WASHINGTON | The Trump administration moved Friday to revoke newly won health care discrimination protections for transgender people, the latest in a series of actions that aim to reverse gains by LGBTQ Americans in areas ranging from the military to housing and education.
The Health and Human Services Department released a proposed regulation that in effect says “gender identity” is not protected under federal laws that prohibit sex discrimination in health care. It would reverse an Obama-era policy that the Trump administration already is not enforcing.
“The actions today are part and parcel of this administration’s efforts to erase LGBTQ people from federal regulations and to undermine nondiscrimination protections across the board,” said Omar Gonzalez-Pagan, a senior attorney on health care at Lambda Legal, a civil rights organization representing LGBT people.
The administration also has moved to restrict military service by transgender men and women , proposed allowing certain homeless shelters to take gender identity into account in offering someone a bed for the night and concluded in a 2017 Justice Department memo that federal civil rights law does not protect transgender people from discrimination at work. As one of her first policy moves, Education Secretary Betsy DeVos withdrew guidance that allowed students to use bathrooms matching their gender identity.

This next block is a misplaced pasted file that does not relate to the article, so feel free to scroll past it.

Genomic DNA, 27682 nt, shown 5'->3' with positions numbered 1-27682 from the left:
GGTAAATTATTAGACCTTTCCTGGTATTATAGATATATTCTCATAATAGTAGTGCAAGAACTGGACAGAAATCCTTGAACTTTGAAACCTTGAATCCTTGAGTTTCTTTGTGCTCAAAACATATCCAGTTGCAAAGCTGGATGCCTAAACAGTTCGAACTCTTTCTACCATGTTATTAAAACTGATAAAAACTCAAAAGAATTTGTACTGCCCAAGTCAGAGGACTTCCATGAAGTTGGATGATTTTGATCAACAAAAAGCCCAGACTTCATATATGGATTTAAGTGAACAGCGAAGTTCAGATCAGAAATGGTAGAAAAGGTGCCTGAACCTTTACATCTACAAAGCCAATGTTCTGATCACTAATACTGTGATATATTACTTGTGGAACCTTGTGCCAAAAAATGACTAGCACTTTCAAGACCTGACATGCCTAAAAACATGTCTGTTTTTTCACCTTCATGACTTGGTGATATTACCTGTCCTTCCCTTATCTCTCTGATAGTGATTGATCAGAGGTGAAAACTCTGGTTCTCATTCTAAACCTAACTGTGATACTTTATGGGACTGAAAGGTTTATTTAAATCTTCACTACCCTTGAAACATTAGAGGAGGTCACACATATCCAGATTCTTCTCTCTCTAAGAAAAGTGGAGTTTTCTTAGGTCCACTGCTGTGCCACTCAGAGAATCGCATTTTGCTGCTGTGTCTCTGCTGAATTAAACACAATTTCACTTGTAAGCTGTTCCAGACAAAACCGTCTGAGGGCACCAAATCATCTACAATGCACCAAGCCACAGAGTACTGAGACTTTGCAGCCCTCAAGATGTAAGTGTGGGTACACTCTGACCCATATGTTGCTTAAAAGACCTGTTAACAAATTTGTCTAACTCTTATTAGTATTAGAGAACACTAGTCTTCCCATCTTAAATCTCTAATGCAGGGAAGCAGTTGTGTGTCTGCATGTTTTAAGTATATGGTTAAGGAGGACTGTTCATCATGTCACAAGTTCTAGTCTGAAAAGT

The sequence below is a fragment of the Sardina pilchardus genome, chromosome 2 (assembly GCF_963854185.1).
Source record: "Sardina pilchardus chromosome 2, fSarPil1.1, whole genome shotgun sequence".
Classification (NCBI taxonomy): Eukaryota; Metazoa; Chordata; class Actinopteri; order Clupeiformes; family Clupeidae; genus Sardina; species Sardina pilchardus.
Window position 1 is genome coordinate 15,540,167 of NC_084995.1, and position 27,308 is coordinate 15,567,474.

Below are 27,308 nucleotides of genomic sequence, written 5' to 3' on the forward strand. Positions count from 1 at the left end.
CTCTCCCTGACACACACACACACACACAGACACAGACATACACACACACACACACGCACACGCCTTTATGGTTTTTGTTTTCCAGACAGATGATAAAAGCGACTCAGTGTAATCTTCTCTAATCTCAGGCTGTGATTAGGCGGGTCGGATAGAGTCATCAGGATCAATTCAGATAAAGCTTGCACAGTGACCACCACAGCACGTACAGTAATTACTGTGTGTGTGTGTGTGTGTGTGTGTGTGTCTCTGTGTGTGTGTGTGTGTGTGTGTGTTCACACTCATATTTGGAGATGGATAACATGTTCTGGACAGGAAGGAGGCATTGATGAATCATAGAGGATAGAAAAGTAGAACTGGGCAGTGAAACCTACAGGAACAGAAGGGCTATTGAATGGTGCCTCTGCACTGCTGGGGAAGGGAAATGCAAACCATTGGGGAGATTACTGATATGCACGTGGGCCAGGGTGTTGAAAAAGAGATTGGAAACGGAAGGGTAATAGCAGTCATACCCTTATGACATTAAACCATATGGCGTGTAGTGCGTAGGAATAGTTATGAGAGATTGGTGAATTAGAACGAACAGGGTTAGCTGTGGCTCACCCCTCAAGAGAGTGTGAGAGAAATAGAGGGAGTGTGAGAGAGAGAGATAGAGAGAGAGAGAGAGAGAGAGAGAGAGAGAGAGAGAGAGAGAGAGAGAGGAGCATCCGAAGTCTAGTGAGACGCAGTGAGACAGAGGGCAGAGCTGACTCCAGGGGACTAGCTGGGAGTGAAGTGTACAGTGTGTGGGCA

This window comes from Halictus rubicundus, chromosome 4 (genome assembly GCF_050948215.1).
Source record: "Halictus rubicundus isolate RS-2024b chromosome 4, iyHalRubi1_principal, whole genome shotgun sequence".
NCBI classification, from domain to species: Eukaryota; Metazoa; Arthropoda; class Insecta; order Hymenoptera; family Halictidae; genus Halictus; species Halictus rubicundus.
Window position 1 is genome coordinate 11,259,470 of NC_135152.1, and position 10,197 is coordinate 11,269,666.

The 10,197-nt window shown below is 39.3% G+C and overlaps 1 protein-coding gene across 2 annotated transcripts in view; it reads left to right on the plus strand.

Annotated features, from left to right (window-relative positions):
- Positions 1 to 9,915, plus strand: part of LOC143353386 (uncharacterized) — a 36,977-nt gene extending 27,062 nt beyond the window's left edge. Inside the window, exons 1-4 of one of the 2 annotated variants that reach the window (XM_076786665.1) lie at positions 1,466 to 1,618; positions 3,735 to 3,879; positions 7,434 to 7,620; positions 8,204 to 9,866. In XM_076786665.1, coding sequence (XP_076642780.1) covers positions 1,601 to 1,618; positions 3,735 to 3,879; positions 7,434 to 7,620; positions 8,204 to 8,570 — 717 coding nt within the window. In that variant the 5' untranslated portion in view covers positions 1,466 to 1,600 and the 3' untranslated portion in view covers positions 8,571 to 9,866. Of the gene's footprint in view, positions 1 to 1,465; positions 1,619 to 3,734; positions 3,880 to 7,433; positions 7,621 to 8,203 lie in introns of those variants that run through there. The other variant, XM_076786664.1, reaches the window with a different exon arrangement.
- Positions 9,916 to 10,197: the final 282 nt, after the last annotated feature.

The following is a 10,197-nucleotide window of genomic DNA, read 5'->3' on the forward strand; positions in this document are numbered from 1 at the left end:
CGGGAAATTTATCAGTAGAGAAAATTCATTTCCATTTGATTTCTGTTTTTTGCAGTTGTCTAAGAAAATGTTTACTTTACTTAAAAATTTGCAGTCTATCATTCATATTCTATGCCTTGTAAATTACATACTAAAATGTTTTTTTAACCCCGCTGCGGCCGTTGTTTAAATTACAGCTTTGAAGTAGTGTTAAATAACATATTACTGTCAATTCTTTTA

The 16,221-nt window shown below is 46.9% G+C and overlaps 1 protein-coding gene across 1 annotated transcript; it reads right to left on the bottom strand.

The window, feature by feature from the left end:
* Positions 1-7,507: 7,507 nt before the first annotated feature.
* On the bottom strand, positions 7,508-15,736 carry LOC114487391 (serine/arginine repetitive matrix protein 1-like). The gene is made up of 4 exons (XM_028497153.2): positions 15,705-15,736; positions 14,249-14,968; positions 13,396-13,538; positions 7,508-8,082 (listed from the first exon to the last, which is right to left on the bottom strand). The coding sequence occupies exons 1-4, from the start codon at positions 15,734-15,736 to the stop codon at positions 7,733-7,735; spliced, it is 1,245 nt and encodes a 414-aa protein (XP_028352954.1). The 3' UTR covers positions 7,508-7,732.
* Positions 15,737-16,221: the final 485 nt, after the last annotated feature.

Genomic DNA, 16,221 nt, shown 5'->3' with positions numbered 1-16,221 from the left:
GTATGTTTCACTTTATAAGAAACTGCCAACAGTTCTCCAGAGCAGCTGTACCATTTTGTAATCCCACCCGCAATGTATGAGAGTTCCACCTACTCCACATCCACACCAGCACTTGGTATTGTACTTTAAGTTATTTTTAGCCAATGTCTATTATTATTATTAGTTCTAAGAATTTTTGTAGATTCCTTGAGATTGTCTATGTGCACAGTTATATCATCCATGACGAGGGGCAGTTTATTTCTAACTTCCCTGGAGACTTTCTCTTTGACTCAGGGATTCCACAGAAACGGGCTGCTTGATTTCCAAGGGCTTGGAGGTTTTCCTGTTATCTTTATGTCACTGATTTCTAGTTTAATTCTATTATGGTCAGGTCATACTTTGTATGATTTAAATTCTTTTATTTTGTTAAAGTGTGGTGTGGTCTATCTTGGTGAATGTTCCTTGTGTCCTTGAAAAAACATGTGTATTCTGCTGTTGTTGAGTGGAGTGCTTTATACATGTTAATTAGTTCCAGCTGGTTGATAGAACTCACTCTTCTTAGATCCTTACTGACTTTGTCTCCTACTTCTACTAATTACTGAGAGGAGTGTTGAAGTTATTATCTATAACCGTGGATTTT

More than 1.5 million Americans identify as transgender, according to the Williams Institute, a think tank focusing on LGBT policy at the UCLA School of Law. A bigger number — 4.5% of the population— identify as lesbian, gay, bisexual or transgender (LGBT), according to Gallup.
Pushing back against critics, the HHS official overseeing the new regulation said transgender patients would continue to be protected by other federal laws that bar discrimination on the basis of race, color, national origin, sex, age and disability.
“Everyone deserves to be treated with dignity and respect,” said Roger Severino, who heads the HHS Office for Civil Rights. “We intend to fully enforce federal laws that prohibit discrimination.”
Asked about the charge that the administration has opened the door to discrimination against transgender people seeking needed medical care of any type, Severino responded, “I don’t want to see that happen.”
In some places LGBT people are protected by state laws, said Lambda Legal attorney Gonzalez-Pagan, “but what do you say to people living in a state that doesn’t have state-explicit protections? Do they move their home?”
Behind the dispute over legal rights is a medically recognized condition called “gender dysphoria” — discomfort or distress caused by a discrepancy between the gender that a person identifies as and the gender at birth. Consequences can include severe depression. Treatment can range from sex-reassignment surgery and hormones to people changing their outward appearance by adopting a different hairstyle or clothing.
Many social conservatives disagree with the concept.